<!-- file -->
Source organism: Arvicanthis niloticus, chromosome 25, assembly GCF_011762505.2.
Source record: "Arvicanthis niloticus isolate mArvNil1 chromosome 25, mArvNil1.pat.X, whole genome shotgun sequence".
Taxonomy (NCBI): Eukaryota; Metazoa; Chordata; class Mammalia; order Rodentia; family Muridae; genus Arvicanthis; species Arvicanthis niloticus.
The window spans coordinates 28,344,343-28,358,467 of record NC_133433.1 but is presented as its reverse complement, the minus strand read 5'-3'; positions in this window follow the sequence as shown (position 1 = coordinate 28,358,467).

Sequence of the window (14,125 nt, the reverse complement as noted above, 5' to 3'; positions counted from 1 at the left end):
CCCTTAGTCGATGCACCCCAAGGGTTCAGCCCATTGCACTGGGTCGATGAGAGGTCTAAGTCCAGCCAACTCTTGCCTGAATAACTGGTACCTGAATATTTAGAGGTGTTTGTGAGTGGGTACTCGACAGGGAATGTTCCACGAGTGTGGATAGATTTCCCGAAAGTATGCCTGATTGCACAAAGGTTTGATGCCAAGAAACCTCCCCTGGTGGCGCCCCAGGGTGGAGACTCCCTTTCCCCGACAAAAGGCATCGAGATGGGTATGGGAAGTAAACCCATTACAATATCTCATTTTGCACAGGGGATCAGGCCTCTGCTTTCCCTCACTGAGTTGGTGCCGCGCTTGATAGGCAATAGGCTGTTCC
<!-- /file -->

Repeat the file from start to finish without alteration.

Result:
Source organism: Arvicanthis niloticus, chromosome 25, assembly GCF_011762505.2.
Source record: "Arvicanthis niloticus isolate mArvNil1 chromosome 25, mArvNil1.pat.X, whole genome shotgun sequence".
Taxonomy (NCBI): Eukaryota; Metazoa; Chordata; class Mammalia; order Rodentia; family Muridae; genus Arvicanthis; species Arvicanthis niloticus.
The window spans coordinates 28,344,343-28,358,467 of record NC_133433.1 but is presented as its reverse complement, the minus strand read 5'-3'; positions in this window follow the sequence as shown (position 1 = coordinate 28,358,467).

Sequence of the window (14,125 nt, the reverse complement as noted above, 5' to 3'; positions counted from 1 at the left end):
CCCTTAGTCGATGCACCCCAAGGGTTCAGCCCATTGCACTGGGTCGATGAGAGGTCTAAGTCCAGCCAACTCTTGCCTGAATAACTGGTACCTGAATATTTAGAGGTGTTTGTGAGTGGGTACTCGACAGGGAATGTTCCACGAGTGTGGATAGATTTCCCGAAAGTATGCCTGATTGCACAAAGGTTTGATGCCAAGAAACCTCCCCTGGTGGCGCCCCAGGGTGGAGACTCCCTTTCCCCGACAAAAGGCATCGAGATGGGTATGGGAAGTAAACCCATTACAATATCTCATTTTGCACAGGGGATCAGGCCTCTGCTTTCCCTCACTGAGTTGGTGCCGCGCTTGATAGGCAATAGGCTGTTCC